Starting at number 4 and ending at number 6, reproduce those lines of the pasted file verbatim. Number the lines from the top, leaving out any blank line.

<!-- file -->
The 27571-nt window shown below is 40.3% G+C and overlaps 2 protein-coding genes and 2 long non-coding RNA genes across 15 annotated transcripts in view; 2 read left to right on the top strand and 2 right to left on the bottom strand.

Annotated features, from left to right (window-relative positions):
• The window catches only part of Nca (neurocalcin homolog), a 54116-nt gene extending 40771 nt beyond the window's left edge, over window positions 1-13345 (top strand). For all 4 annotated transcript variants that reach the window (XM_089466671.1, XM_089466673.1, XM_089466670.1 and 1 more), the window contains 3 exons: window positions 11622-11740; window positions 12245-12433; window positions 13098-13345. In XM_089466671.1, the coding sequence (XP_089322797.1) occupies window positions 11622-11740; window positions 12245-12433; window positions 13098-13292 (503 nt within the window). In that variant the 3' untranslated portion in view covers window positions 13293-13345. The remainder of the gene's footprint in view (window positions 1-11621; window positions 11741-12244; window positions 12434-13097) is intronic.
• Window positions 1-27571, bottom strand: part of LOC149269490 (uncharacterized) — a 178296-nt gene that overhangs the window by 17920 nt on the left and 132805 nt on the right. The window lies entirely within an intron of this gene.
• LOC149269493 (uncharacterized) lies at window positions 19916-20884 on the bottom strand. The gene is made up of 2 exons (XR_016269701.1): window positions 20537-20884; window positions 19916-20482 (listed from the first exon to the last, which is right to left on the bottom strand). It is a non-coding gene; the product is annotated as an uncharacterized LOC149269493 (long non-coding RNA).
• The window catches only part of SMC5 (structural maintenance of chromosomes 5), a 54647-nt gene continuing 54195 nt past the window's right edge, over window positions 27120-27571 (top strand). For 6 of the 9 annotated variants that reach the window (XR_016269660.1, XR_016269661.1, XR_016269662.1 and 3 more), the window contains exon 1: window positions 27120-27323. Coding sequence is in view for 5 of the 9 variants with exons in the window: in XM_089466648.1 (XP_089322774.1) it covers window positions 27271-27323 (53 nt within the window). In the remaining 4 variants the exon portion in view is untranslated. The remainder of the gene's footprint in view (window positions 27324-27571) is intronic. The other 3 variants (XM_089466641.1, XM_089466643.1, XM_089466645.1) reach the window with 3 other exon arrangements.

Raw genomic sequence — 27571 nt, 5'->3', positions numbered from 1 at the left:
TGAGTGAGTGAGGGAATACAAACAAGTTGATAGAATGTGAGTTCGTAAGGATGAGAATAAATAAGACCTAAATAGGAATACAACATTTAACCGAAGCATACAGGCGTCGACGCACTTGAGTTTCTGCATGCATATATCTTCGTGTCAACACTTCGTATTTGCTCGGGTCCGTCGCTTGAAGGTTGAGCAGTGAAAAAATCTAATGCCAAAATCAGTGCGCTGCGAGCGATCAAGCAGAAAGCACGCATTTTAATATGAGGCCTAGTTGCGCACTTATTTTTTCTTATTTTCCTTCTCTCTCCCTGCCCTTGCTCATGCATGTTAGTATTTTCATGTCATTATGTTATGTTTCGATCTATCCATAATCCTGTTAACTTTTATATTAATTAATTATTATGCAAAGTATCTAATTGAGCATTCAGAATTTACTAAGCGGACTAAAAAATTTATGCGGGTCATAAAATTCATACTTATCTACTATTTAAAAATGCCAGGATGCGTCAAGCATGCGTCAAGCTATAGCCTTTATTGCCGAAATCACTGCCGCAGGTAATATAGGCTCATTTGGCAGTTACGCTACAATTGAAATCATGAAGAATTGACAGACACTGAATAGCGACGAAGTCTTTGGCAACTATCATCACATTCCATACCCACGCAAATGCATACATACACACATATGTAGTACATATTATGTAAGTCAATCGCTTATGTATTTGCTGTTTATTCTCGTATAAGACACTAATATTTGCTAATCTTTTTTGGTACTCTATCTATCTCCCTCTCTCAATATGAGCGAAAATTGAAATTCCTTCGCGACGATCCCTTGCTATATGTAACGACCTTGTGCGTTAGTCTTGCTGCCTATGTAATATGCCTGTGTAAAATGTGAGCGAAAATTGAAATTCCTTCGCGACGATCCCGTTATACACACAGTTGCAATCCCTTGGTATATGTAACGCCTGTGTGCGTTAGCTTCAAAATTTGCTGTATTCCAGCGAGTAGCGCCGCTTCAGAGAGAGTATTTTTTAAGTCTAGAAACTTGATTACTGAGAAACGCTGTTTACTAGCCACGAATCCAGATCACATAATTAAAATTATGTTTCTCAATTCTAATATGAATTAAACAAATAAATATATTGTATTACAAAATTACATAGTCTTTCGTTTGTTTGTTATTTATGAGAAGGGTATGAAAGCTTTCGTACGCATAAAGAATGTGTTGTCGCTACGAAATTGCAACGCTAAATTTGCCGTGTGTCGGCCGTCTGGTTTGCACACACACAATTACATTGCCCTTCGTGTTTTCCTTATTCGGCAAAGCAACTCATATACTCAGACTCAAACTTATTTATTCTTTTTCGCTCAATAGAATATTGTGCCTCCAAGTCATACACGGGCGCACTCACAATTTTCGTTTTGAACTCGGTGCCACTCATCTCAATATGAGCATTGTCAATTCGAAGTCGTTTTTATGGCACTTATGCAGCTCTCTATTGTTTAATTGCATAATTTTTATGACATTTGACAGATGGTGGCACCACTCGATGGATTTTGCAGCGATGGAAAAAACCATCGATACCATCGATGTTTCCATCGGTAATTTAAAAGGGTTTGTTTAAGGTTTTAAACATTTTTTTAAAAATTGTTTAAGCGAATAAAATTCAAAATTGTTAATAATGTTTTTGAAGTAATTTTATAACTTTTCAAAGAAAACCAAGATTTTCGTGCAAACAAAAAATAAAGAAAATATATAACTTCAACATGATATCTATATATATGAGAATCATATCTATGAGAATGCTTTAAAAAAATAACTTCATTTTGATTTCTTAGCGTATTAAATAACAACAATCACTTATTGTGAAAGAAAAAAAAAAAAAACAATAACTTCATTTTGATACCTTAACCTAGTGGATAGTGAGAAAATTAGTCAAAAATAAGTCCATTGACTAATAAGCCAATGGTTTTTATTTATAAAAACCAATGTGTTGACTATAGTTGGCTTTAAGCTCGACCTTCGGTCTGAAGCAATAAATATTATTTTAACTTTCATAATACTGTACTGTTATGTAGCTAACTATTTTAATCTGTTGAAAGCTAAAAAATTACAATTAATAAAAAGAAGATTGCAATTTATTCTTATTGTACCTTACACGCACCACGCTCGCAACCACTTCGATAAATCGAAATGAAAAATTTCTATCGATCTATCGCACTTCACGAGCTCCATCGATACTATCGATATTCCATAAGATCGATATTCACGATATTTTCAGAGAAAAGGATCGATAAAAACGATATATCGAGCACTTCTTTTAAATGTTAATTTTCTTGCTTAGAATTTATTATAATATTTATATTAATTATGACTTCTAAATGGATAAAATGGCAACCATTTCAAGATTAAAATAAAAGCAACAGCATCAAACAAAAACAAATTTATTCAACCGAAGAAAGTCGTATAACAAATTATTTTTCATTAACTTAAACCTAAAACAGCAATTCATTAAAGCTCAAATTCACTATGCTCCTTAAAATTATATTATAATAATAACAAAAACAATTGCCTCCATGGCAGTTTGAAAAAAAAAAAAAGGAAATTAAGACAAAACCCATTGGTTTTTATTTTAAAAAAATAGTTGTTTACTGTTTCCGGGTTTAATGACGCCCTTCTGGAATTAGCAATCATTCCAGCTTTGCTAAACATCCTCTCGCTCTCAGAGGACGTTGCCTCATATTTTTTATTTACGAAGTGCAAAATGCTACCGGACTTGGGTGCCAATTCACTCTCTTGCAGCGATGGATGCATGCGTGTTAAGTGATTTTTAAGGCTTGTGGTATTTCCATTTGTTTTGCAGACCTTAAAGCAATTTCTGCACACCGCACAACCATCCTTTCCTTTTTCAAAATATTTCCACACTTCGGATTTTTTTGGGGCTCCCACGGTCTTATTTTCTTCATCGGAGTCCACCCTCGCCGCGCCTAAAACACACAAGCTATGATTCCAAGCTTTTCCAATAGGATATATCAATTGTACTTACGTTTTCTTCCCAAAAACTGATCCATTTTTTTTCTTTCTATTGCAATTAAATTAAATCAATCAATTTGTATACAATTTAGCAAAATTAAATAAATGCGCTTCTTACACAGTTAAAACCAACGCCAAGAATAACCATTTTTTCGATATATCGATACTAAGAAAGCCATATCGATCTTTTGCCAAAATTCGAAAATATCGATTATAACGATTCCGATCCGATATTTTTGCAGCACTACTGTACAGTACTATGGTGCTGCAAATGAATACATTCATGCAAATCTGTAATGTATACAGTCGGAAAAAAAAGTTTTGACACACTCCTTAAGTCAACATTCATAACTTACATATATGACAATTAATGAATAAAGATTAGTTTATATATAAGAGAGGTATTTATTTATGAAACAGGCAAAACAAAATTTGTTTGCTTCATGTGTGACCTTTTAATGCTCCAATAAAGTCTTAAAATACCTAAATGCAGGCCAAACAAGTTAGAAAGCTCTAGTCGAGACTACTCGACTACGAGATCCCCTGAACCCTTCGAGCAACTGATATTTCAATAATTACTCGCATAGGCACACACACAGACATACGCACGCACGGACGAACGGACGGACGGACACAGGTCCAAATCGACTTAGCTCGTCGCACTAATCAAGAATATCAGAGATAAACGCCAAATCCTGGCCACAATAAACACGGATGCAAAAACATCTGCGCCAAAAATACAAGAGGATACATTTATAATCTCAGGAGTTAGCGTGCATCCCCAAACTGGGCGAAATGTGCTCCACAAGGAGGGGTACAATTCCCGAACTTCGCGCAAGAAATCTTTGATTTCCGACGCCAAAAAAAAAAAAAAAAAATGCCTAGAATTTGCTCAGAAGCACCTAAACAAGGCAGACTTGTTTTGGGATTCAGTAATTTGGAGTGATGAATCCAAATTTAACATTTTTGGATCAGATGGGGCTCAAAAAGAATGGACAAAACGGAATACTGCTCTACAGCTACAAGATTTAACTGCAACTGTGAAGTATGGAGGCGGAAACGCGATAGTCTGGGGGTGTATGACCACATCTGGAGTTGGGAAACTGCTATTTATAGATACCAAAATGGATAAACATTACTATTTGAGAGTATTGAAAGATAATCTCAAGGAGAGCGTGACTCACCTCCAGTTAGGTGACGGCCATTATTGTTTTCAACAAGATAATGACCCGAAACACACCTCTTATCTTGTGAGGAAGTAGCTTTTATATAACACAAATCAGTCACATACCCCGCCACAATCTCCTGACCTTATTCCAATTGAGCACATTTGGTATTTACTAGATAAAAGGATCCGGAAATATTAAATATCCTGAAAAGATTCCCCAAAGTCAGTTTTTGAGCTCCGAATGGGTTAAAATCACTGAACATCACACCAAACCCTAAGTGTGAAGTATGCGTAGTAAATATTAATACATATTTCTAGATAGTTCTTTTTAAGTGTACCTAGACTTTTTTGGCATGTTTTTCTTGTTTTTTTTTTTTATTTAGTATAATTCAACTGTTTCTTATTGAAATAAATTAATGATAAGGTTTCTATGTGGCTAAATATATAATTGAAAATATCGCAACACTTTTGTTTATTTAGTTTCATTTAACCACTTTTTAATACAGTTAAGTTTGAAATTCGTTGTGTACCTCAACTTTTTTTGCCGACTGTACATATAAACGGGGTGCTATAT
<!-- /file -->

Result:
• Window positions 1-27571, bottom strand: part of LOC149269490 (uncharacterized) — a 178296-nt gene that overhangs the window by 17920 nt on the left and 132805 nt on the right. The window lies entirely within an intron of this gene.
• LOC149269493 (uncharacterized) lies at window positions 19916-20884 on the bottom strand. The gene is made up of 2 exons (XR_016269701.1): window positions 20537-20884; window positions 19916-20482 (listed from the first exon to the last, which is right to left on the bottom strand). It is a non-coding gene; the product is annotated as an uncharacterized LOC149269493 (long non-coding RNA).
• The window catches only part of SMC5 (structural maintenance of chromosomes 5), a 54647-nt gene continuing 54195 nt past the window's right edge, over window positions 27120-27571 (top strand). For 6 of the 9 annotated variants that reach the window (XR_016269660.1, XR_016269661.1, XR_016269662.1 and 3 more), the window contains exon 1: window positions 27120-27323. Coding sequence is in view for 5 of the 9 variants with exons in the window: in XM_089466648.1 (XP_089322774.1) it covers window positions 27271-27323 (53 nt within the window). In the remaining 4 variants the exon portion in view is untranslated. The remainder of the gene's footprint in view (window positions 27324-27571) is intronic. The other 3 variants (XM_089466641.1, XM_089466643.1, XM_089466645.1) reach the window with 3 other exon arrangements.